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Bales Atty.: U.S. Military Broke Promise; Massive Credit Card Security Breach; Bin Laden's Not-So-Secret Children; New Details in Trayvon Martin Death; Abandoned at the Border

Aired March 30, 2012 - 17:00   ET


WOLF BLITZER, HOST, CNN'S THE SITUATION ROOM: And you're in THE SITUATION ROOM, happening now, a massive security breach could affect more 10 million credit and debit card users in the United States this hour. You're going to find out if your line of credit is at risk.

Plus one of Osama bin Laden's widows is opening up about their years in hiding. When you hear what he was doing, you'll wonder how Pakistani officials could insist they could have possibly missed this.

And men, women and children dumped at the border after dark with no money, no phone. Who's behind it? The U.S. government is; we'll tell you why. We want to welcome our viewers in the United States and around the world. I'm Wolf Blitzer. You're in THE SITUATION ROOM.


BLITZER: Well, we begin this hour with a story everyone in the United States seems to be talking about right now, the largest jackpot in lottery history, in the world. It's an astounding $640 million and it's still growing. That's because fortune hunters across the country are lining up in droves to buy Mega Millions' lottery tickets.

They have about six hours to go before the winning numbers are revealed. We have live cameras watching the action outside and inside lottery ticket sites. We all would like to know is there a way to improve the odds of hitting this enormous jackpot. Mary Snow is standing by at a convenience store in Manhattan with more.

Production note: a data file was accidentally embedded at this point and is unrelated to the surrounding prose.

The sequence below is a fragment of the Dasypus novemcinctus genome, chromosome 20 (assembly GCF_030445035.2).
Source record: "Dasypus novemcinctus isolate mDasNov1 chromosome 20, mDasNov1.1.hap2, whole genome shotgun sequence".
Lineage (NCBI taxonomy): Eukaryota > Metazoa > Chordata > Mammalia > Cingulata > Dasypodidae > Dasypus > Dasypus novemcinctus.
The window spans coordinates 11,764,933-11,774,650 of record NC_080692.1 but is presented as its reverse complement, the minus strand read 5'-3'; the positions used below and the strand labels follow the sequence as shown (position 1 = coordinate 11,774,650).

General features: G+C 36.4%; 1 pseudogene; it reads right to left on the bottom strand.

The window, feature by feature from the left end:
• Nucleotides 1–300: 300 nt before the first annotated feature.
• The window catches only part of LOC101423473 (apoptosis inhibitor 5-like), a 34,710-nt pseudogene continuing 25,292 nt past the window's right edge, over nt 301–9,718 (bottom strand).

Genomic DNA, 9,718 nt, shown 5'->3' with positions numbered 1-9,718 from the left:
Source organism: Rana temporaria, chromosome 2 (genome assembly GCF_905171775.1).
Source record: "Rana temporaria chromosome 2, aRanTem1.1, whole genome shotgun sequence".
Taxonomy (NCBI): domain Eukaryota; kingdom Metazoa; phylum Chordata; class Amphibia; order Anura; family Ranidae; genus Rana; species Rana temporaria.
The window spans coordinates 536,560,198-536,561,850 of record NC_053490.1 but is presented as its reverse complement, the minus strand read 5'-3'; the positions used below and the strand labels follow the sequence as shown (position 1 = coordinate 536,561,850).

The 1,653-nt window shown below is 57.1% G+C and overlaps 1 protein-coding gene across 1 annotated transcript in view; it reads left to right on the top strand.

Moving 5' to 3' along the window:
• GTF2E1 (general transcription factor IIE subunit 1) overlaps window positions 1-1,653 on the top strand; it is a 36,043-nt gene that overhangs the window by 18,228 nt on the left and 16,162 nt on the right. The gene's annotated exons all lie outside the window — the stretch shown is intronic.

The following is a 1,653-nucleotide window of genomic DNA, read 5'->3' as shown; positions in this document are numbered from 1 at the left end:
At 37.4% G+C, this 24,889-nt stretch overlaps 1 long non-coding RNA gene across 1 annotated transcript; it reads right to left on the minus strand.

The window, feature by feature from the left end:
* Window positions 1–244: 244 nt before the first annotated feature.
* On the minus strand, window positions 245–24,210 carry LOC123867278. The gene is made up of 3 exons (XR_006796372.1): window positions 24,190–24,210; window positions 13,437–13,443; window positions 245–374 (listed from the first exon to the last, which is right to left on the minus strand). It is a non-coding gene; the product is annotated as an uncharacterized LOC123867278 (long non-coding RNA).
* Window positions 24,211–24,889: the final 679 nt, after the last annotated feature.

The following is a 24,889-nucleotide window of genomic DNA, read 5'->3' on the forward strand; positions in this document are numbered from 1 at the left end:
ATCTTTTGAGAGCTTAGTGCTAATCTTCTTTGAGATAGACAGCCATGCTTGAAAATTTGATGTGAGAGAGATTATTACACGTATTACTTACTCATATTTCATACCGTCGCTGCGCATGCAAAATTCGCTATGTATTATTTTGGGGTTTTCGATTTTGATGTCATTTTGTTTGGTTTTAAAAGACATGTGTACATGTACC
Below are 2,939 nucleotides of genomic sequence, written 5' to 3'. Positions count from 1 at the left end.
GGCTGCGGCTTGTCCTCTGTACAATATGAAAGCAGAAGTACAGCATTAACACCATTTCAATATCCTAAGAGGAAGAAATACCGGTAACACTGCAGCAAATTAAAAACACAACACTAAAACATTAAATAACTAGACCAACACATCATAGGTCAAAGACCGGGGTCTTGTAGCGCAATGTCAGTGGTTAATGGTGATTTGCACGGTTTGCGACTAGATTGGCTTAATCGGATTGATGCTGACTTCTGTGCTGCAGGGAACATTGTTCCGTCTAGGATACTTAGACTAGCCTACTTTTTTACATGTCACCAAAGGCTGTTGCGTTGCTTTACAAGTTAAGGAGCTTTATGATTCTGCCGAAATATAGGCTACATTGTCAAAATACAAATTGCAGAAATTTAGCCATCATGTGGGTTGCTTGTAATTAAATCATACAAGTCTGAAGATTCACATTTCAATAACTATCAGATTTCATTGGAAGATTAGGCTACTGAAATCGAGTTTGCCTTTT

Mary, lottery fever is sweeping the country.

MARY SNOW, CNN REPORTER: It certainly is, Wolf. You talk to just about anyone here buying a ticket and they'll tell you, increasing your odds are boosted instantaneously when you're buying one of these tickets, but sales are so brisk in New York, lottery officials are saying they're making about $2.4 million an hour in sales..

And there are a lot of theories out there about boosting your odds. There's one theory about avoiding single-digit numbers and we got some unconventional advice from a former winner.

From coast to coast, wannabe millionaires shrug off daunting odds for a shot at $640 million. At this liquor store in Hawthorne, California, some wait for hours, hoping luck will strike again. EDUARDO DURAN, BLUEBIRD LIQUOR: We made six different millionaires so everybody feels lucky over here and we sell a lot, and they figure we won't sell another one.

SNOW: That lucky streak is fueling hopes of reliving a moment that $112 million winner Cynthia Stafford remembers well.

CYNTHIA STAFFORD, LOTTERY WINNER: I just kind of stood and cried for a minute -- a moment, like, OK. This is -- this is -- this is awesome. This is really awesome. I didn't faint, though I kind of felt like I was close to it.

SNOW: Stafford used her millions to become the owner of a production company and philanthropist. She says she was in danger of losing her house, caring for her brother's five children after he was killed in a car accident, when she won big in 2007. What worked for her? She says she visualized the number $112 million and when the jackpot hit that amount she bought two tickets.

STAFFORD: But it was a number that I randomly picked and I said, well, that sounds good and wrote it down on a sheet of paper, meditated on it until I no longer felt the need to meditate, and it --

SNOW: What happened.


SNOW: Others see the numbers differently.

MICHAEL BERNACCHI, UNIVERSITY OF DETROIT MONEY: One in 176 million, that's with an M.

SNOW: The chance of winning is a hot topic for economists. Some say the best bet is not buying a ticket at all. Others say increasing the odds can come down to picking unique numbers.